Other and wastelands 299 61,0

Notable residentsEdit

International relationsEdit

Puck, Poland is twinned with:

GalleryEdit

Coordinates: 54°42′N 18°24′E / 54.700°N 18.400°E / 54.700; 18.400

See alsoEdit

ReferencesEdit

  1. ^ a b c d "Szpitalik". Muzeum Ziemi Puckiej im. Floriana Ceynowy (in Polish). Retrieved 27 June 2020.
  2. ^ a b c d e "Warto zobaczyć". MiastoPuck.pl (in Polish). Retrieved 27 June 2020.
  3. ^ Karol Górski, Związek Pruski i poddanie się Prus Polsce: zbiór tekstów źródłowych, Instytut Zachodni, Poznań, 1949, p. XXXVII (in Polish)
  4. ^ Górski, p. 89-90, 207
  5. ^ Mirosław Nagielski, Warszawa 1656, Bellona, Warszawa, 2009, p. 11 (in Polish)
  6. ^ "Marineflieger: Als Wilhelm II. seiner Flotte das Fliegen befahl" Die Welt, 6 May 2013, (in German)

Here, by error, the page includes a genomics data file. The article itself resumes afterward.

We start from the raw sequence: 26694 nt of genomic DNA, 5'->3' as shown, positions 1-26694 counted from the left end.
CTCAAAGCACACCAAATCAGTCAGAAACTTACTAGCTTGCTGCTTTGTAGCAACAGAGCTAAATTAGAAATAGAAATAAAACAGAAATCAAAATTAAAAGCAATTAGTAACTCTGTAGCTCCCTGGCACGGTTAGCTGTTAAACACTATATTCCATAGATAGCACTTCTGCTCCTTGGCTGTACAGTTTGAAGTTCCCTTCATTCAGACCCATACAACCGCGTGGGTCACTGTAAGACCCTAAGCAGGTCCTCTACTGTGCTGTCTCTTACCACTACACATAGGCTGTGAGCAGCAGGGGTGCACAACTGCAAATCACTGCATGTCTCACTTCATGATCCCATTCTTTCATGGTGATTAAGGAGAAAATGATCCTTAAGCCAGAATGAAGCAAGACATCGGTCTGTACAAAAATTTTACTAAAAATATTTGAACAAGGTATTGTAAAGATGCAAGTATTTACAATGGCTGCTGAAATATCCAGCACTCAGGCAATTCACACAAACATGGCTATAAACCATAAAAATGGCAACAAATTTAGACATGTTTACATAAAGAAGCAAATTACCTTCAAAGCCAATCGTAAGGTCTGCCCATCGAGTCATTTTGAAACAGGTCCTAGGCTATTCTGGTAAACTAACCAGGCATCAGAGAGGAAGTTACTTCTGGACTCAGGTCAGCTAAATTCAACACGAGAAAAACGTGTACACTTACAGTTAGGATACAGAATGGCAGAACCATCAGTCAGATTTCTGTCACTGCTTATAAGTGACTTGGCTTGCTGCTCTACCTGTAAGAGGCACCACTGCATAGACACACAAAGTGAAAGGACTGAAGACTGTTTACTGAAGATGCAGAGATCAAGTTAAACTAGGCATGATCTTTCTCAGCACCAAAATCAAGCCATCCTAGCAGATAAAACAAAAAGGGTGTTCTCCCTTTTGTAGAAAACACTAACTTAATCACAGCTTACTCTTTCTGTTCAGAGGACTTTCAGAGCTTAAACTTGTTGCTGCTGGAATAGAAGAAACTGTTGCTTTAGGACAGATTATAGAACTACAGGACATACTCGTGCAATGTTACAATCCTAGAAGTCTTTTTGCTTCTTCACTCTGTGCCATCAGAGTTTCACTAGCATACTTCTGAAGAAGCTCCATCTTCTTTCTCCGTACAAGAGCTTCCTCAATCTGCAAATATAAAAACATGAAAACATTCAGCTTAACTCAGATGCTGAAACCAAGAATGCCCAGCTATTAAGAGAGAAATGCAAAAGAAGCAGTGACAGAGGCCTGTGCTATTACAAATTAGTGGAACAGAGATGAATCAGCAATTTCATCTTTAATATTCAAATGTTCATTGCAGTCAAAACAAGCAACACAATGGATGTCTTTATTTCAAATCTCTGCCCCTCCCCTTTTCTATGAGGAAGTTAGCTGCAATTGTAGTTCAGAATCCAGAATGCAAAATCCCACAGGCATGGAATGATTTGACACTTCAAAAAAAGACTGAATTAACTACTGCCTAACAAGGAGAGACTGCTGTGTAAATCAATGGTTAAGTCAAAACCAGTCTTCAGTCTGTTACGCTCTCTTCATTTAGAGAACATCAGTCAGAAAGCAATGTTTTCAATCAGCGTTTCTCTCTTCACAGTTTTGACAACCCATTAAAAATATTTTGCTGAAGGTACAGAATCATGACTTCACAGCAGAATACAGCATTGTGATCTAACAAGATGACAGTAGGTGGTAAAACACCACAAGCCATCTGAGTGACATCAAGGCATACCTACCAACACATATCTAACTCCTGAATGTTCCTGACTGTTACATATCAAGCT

7. ^ Piotr Derdej (2009). Westerplatte, Oksywie, Hel 1939. Bellona. pp. 146–147. GGKEY:XBT004NC99S.
  8. ^ Maria Wardzyńska, Był rok 1939. Operacja niemieckiej policji bezpieczeństwa w Polsce. Intelligenzaktion, IPN, Warszawa, 2009, p. 146-147 (in Polish)
  9. ^ Maria Wardzyńska, Wysiedlenia ludności polskiej z okupowanych ziem polskich włączonych do III Rzeszy w latach 1939-1945, IPN, Warszawa, 2017, p. 53 (in Polish)
  10. ^ Maria Wardzyńska, Wysiedlenia ludności polskiej z okupowanych ziem polskich włączonych do III Rzeszy w latach 1939-1945, p. 67
  11. ^ Maria Wardzyńska, Wysiedlenia ludności polskiej z okupowanych ziem polskich włączonych do III Rzeszy w latach 1939-1945, p. 67-68
  12. ^ Maria Wardzyńska, Wysiedlenia ludności polskiej z okupowanych ziem polskich włączonych do III Rzeszy w latach 1939-1945, p. 129

External linksEdit